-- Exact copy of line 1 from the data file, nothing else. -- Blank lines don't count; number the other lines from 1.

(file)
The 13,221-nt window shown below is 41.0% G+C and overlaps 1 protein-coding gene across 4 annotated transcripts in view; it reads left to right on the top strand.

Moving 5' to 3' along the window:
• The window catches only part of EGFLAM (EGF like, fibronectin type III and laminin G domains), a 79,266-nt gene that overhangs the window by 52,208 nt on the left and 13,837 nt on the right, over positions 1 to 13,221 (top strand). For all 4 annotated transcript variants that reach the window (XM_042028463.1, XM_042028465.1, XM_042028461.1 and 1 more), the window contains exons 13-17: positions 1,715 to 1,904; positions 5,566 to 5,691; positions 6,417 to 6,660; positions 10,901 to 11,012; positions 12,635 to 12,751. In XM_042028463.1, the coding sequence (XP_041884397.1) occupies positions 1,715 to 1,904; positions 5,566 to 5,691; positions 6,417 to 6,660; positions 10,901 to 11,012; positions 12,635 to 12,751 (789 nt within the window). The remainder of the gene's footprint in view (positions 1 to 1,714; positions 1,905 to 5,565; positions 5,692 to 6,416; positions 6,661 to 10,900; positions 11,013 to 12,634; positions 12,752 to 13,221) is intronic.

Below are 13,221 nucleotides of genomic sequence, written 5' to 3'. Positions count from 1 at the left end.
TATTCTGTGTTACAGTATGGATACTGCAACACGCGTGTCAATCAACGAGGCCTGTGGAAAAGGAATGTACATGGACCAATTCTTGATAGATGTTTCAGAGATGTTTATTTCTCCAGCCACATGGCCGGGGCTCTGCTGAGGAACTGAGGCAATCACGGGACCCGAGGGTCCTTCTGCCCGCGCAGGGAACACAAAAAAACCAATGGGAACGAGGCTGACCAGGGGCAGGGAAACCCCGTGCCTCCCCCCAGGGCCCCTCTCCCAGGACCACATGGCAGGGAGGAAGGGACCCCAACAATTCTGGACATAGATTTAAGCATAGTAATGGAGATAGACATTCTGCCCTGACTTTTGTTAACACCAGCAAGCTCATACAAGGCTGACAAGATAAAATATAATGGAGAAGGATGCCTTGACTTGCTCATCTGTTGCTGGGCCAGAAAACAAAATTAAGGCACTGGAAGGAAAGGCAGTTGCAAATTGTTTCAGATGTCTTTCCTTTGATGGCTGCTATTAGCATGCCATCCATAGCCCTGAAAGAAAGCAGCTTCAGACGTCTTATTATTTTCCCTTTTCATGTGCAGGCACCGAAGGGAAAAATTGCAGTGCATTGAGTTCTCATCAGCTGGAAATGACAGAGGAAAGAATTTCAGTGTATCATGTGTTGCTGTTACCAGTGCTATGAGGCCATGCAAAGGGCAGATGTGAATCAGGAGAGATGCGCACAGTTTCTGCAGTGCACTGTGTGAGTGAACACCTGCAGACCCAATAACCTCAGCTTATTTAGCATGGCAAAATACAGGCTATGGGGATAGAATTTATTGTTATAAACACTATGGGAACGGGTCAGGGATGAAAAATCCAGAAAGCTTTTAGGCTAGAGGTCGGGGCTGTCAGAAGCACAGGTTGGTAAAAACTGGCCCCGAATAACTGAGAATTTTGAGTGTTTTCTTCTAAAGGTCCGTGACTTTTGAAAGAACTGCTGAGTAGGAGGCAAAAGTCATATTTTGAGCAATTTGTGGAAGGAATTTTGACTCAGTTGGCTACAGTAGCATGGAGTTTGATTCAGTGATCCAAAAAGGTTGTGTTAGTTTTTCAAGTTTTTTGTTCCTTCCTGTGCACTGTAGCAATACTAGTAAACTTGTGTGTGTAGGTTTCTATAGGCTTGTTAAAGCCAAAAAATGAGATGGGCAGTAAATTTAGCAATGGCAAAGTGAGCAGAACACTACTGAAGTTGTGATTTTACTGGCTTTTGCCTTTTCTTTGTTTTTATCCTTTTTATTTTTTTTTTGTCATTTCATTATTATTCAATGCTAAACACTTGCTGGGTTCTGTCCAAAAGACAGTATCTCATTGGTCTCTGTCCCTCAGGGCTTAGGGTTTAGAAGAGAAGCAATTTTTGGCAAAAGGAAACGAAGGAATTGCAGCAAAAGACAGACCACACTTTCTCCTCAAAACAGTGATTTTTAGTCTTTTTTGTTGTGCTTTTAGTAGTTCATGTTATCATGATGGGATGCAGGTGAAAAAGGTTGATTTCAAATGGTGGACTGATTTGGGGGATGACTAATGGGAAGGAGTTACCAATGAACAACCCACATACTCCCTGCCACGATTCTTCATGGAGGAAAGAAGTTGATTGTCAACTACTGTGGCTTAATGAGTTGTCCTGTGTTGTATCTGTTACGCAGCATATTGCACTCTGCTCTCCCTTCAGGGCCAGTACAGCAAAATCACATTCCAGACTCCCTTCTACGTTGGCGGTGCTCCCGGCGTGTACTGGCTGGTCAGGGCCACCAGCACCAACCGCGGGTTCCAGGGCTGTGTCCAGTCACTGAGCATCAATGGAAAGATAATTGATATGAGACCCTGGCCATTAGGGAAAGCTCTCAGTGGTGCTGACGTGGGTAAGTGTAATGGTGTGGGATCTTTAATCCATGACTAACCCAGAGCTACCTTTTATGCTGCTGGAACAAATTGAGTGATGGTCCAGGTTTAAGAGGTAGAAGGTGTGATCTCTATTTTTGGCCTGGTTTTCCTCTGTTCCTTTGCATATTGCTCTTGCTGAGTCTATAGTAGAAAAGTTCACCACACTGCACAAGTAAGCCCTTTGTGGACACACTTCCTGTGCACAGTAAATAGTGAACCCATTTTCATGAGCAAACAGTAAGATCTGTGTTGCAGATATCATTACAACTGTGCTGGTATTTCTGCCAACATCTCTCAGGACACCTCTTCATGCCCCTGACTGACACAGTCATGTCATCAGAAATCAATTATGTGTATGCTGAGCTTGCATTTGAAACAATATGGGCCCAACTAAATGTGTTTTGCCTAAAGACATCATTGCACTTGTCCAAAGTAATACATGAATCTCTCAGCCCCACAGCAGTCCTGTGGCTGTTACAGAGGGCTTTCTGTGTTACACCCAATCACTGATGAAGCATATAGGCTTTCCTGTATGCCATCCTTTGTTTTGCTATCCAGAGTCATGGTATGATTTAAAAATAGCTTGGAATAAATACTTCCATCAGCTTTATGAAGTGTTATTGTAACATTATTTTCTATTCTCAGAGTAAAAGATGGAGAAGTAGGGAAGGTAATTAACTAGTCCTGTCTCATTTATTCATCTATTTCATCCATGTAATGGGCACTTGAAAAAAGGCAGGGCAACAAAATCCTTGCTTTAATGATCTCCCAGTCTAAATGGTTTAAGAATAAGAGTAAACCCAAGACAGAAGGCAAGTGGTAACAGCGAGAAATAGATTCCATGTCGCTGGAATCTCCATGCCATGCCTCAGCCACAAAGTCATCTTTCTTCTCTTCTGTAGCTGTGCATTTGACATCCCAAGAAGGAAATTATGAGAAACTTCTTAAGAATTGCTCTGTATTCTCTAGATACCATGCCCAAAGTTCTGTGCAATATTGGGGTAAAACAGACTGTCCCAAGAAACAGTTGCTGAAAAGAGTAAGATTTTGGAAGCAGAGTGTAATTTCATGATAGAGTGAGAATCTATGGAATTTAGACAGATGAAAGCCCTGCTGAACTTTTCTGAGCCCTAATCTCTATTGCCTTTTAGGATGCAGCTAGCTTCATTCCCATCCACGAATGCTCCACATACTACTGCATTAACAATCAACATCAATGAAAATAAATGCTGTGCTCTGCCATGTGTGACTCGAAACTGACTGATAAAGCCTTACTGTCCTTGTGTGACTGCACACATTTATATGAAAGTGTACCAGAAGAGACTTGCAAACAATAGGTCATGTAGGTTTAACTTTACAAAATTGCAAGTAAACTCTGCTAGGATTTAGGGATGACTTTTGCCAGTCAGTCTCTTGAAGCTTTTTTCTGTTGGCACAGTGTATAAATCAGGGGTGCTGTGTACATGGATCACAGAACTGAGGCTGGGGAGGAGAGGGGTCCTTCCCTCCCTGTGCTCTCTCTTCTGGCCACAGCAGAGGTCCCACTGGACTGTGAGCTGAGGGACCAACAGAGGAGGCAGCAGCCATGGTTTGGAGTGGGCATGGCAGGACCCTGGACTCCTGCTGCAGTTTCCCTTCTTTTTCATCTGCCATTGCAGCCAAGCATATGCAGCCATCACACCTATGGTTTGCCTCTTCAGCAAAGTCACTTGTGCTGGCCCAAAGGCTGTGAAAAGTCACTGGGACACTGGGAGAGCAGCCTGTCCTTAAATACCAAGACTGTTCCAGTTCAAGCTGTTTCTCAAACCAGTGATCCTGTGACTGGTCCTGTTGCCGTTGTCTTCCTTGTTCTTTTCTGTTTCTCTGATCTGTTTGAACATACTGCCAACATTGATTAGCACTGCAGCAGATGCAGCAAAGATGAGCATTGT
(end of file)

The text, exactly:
The 13,221-nt window shown below is 41.0% G+C and overlaps 1 protein-coding gene across 4 annotated transcripts in view; it reads left to right on the top strand.